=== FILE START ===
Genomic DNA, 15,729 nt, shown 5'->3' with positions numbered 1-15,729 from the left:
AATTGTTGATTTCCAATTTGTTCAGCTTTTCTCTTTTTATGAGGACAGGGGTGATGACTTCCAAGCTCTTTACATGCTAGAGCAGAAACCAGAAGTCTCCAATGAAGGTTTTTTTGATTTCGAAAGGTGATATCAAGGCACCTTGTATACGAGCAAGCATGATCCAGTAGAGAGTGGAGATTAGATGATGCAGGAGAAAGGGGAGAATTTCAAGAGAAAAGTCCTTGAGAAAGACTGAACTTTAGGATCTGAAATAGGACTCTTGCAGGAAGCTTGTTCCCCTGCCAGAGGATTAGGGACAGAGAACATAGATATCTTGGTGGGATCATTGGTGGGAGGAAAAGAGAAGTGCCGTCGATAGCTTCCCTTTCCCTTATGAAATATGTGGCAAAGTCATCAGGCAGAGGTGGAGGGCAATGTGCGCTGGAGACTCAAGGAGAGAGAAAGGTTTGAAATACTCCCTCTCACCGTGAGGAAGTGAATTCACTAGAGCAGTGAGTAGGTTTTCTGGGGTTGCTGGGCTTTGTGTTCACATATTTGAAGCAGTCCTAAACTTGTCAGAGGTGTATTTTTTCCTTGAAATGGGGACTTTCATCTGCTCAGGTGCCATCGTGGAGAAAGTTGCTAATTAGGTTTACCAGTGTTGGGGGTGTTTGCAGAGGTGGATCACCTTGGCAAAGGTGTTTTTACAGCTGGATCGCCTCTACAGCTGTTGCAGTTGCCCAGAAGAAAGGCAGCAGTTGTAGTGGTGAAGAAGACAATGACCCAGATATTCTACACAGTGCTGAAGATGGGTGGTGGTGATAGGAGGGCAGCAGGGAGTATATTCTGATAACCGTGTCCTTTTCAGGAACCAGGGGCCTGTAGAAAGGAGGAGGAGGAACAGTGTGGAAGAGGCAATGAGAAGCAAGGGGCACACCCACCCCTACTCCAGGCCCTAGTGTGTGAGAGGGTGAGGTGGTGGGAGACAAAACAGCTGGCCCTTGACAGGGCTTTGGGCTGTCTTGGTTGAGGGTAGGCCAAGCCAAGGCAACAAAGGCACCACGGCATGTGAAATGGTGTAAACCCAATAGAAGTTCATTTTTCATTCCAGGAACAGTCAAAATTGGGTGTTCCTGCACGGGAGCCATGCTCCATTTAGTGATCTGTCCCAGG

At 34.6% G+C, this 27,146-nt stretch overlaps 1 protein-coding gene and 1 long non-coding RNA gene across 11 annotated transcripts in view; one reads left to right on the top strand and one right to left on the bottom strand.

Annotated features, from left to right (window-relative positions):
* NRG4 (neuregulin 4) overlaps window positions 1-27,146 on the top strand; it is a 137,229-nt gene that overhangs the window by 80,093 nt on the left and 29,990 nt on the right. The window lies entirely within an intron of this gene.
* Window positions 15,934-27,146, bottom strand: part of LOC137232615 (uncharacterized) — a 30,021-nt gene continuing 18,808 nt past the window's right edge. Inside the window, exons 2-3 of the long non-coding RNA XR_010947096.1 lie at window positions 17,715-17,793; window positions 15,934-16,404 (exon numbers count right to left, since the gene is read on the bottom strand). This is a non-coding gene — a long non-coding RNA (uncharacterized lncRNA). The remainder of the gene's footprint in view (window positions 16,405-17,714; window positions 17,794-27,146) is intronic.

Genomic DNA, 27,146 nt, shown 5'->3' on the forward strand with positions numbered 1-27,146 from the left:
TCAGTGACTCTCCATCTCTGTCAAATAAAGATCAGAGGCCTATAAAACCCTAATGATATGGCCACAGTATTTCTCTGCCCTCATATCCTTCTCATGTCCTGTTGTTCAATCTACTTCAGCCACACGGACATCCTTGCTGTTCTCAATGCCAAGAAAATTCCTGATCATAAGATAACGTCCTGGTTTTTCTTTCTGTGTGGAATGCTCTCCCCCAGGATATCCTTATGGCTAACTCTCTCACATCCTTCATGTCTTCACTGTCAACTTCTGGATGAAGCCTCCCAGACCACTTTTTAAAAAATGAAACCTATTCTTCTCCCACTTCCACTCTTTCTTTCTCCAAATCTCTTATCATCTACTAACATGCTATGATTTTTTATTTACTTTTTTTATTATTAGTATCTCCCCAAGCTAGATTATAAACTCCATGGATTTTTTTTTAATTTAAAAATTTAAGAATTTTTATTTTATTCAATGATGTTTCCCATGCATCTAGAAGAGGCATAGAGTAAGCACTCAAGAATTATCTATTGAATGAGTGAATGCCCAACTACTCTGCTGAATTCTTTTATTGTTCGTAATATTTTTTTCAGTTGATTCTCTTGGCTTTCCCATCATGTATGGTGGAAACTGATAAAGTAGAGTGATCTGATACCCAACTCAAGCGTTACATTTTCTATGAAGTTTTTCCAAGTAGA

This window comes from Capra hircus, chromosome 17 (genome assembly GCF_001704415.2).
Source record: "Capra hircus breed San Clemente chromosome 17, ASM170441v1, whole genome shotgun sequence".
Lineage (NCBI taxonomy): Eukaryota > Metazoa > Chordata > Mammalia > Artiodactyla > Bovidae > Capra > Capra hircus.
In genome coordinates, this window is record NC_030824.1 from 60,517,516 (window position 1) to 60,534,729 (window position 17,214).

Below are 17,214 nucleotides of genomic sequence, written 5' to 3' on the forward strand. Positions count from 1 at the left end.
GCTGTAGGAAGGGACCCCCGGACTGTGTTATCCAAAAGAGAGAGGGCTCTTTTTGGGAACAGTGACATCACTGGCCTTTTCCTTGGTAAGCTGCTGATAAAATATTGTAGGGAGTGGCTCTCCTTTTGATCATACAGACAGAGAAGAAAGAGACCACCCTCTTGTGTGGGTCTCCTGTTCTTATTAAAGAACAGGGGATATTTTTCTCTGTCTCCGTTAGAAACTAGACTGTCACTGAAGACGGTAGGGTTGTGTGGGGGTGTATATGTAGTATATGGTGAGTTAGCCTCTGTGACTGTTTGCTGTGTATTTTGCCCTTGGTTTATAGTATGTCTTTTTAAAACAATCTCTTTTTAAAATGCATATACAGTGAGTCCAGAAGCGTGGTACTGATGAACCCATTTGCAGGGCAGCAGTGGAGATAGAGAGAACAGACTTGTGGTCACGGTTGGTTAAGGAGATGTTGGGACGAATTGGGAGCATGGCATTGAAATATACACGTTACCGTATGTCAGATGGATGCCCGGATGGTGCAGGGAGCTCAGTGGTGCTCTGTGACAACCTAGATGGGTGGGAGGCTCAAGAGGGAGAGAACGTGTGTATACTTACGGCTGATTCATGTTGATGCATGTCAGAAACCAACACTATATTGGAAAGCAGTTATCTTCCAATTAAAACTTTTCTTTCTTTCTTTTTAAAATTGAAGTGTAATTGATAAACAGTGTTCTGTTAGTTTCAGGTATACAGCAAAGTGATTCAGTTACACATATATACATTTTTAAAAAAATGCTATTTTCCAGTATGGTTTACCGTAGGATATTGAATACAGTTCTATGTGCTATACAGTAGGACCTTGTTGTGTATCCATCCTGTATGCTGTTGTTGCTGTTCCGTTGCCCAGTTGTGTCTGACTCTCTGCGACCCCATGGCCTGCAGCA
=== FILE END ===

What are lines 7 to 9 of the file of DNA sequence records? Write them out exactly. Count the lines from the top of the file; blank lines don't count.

Genomic DNA, 27,146 nt, shown 5'->3' on the forward strand with positions numbered 1-27,146 from the left:
TCAGTGACTCTCCATCTCTGTCAAATAAAGATCAGAGGCCTATAAAACCCTAATGATATGGCCACAGTATTTCTCTGCCCTCATATCCTTCTCATGTCCTGTTGTTCAATCTACTTCAGCCACACGGACATCCTTGCTGTTCTCAATGCCAAGAAAATTCCTGATCATAAGATAACGTCCTGGTTTTTCTTTCTGTGTGGAATGCTCTCCCCCAGGATATCCTTATGGCTAACTCTCTCACATCCTTCATGTCTTCACTGTCAACTTCTGGATGAAGCCTCCCAGACCACTTTTTAAAAAATGAAACCTATTCTTCTCCCACTTCCACTCTTTCTTTCTCCAAATCTCTTATCATCTACTAACATGCTATGATTTTTTATTTACTTTTTTTATTATTAGTATCTCCCCAAGCTAGATTATAAACTCCATGGATTTTTTTTTAATTTAAAAATTTAAGAATTTTTATTTTATTCAATGATGTTTCCCATGCATCTAGAAGAGGCATAGAGTAAGCACTCAAGAATTATCTATTGAATGAGTGAATGCCCAACTACTCTGCTGAATTCTTTTATTGTTCGTAATATTTTTTTCAGTTGATTCTCTTGGCTTTCCCATCATGTATGGTGGAAACTGATAAAGTAGAGTGATCTGATACCCAACTCAAGCGTTACATTTTCTATGAAGTTTTTCCAAGTAGA

This window comes from Capra hircus, chromosome 17 (genome assembly GCF_001704415.2).